This argument seems, superficially, to have some legs. However, it doesn’t really hold up for their conclusion is:

If the potential tipping point is ignored, our calibration yields, in steady state, a social cost of carbon of $15 per ton of CO2, which is about the same as in well-known integrated assessment models. If the potential tipping point is not ignored, the social cost of carbon increases to $55 or $71 per ton of CO2, depending on whether we take a constant or an increasing marginal hazard rate as a function of the stock of atmospheric carbon. These are big potatoes, we would say. The precautionary returns are 0.6% per year and 0.5% per year, respectively. The need for precaution indeed decreases when emissions are reduced more with a higher tax on carbon.

Splitting the social cost of carbon into the three components provides additional insights. For example, the $71 per ton of CO2 is split into $6 for the marginal damages, $52 for the risk-averting component, and $14 for the raising-the-stakes component. The risk-averting component is by far the largest, and it is clear that ignoring potential tipping points is putting us on the wrong track when discussing climate policy to curb greenhouse gas emissions.

The problem here is that public policy is not based upon a carbon cost of $15. Rather, it’s based on the Stern Review result of $80. Which means that we’re already doing enough to cover the new findings of this paper.

In fact, we’re actually doing too much. The fuel duty escalator has led to us taxing petrol as if the correct carbon price is $160 a tonne CO2-e. The truth is we’re doing too much to avert or mitigate climate change even if (or perhaps especially if) we take all of the scientific consensus about the subject entirely seriously.

Criminalizing consumption: Alcohol tags are a step too far

At 2:30pm, I’ll be going on Sky News to argue against the implementation of alcohol tags the Mayor of London has announced will be piloted in four major London boroughs: Croydon, Lambeth, Southwark and Sutton. For 12 months, courts will be able to instruct “alcohol abstinence and monitoring requirements” on 150 offenders for a determined period of time. Any consumption of alcohol could lead to stricter punishment, including imprisonment.

As custodial sentences go, alcohol tags are highly intrusive; the 24-7 monitoring over one’s consumption undermines their entire sense of autonomy. If such a policy were to be adopted, we must ask when – if ever – this kind of policing should be enforced.

The primary problem with the Mayor’s pilot plan is that is does not distinguish between violent offenders and more minor, drunken offenses. These tags are supposed to be part of an effort to create tougher community sentencing, which one could receive for committing assault, fraud, or playing music too loudly at night; policing one’s lifestyle choices for owning a speaker system seems nothing short of absurd.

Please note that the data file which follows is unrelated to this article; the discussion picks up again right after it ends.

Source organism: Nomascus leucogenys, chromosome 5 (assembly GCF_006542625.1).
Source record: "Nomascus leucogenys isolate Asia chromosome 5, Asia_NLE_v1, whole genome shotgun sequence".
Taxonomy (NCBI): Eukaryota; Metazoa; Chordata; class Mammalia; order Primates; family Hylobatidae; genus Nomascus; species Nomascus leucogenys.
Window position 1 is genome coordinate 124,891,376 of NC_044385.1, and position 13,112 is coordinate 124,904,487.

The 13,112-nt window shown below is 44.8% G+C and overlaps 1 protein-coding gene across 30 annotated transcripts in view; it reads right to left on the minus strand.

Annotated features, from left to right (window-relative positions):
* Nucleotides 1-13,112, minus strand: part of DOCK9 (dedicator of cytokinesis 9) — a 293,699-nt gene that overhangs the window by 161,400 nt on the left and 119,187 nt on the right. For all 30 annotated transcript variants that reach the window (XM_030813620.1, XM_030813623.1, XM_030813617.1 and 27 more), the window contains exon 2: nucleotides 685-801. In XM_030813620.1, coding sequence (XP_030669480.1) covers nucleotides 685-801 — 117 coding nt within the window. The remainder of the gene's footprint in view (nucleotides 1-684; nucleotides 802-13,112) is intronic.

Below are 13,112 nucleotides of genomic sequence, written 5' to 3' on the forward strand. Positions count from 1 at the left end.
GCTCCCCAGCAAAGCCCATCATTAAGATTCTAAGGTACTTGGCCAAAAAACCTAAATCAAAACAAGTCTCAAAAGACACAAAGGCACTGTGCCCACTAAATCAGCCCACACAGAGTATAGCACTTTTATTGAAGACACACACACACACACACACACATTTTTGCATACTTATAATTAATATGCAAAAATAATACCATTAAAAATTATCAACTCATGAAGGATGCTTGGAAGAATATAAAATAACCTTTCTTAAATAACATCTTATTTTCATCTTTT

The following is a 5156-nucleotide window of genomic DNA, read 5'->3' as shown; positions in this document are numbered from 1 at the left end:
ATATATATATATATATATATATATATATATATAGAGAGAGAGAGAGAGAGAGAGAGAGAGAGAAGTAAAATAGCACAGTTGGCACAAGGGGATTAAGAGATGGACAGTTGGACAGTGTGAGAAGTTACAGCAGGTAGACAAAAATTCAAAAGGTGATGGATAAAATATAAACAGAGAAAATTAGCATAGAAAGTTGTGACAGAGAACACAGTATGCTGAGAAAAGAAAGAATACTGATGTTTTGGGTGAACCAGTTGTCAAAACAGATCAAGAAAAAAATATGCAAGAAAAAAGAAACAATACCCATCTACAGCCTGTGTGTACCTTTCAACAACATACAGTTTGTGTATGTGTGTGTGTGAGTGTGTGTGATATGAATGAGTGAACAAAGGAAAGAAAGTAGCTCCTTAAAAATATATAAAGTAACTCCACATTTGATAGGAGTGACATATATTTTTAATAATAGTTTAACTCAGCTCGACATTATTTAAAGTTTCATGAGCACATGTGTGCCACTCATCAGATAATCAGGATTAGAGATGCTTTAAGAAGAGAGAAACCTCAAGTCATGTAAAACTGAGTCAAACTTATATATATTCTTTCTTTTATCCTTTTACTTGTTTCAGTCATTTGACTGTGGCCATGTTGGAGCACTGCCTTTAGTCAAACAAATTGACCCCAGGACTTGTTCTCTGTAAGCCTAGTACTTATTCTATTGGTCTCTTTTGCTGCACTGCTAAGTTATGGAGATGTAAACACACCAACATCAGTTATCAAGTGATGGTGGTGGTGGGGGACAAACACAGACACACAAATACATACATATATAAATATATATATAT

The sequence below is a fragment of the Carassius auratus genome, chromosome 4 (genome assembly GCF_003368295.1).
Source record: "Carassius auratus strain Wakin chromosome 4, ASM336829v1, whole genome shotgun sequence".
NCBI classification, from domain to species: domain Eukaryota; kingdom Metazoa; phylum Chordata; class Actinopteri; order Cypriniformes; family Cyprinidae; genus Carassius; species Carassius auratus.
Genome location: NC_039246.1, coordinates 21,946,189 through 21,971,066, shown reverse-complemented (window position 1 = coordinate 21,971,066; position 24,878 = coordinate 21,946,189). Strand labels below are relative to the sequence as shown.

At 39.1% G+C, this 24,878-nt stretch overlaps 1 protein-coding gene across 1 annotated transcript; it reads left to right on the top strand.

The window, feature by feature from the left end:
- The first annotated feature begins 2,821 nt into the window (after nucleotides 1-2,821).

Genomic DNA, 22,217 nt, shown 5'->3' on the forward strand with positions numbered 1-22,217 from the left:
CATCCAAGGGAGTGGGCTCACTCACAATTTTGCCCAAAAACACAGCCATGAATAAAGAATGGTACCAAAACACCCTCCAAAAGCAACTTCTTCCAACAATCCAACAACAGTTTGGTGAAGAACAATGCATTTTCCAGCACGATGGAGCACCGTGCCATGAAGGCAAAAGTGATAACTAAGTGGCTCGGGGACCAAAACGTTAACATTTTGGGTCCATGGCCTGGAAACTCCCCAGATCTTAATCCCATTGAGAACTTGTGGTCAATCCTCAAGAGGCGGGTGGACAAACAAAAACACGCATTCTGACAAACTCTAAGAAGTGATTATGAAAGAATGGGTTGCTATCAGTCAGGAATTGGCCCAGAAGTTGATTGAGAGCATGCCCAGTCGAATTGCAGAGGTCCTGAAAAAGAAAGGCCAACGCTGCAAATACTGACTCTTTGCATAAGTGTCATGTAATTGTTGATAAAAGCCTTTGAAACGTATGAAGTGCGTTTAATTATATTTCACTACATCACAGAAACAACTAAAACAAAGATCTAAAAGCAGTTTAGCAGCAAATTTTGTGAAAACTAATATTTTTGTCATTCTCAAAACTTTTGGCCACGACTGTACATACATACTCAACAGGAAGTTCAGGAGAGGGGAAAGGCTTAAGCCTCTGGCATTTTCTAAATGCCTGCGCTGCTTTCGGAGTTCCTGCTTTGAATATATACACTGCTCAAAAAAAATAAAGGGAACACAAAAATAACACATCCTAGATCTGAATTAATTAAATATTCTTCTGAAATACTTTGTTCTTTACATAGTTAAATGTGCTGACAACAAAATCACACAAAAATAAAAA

There are also more principled problems, including the assumption of a second offense, which arguably undermines the notion of innocent until proven guilty. There is also a question of misplaced priorities; why does the government always jump to scale back the liberties of offenders, rather than addressing the deep, underling problems that lead to the offense in the first place?

Some former offenders have argued that alcohol tags have helped them to overcome their issues with substance abuse that have led them to commit crimes. Such testimonies, however, suggest that alcohol tags could prove useful in a voluntary, op-in system, when the offender has decided to tackle alcohol abuse and can use the tag as part of their support system.

But apart from that voluntary aspect, this new pilot sets a dangerous precedent that the best way to create order in society is for politicians and law makers to monitor and ban consumption and behavior until everyone fits neatly into line. Autonomy is sacred; even those criminals with their iPod docks don’t deserve to lose it.

The solution to climate change killing all the little fishies

News today that climate change is going to kill off all the little fishies off Alaska. The rise in atmospheric CO2 leads to a similar rise in the ocean where it forms carbonic acid and thus reduces the alkalinity of the water making it hard for various species to operate. This ending up with a reduction in fish as the lower parts of the food chain suffer. The part of all of this that we might have difficulty getting our heads around is that there’s a known technique to deal with this problem: it’s just that the UN insists that we don’t use it. Odd that we’re not actually allowed to do something that will mitigate both climate change itself and also alleviate one of the effects of it.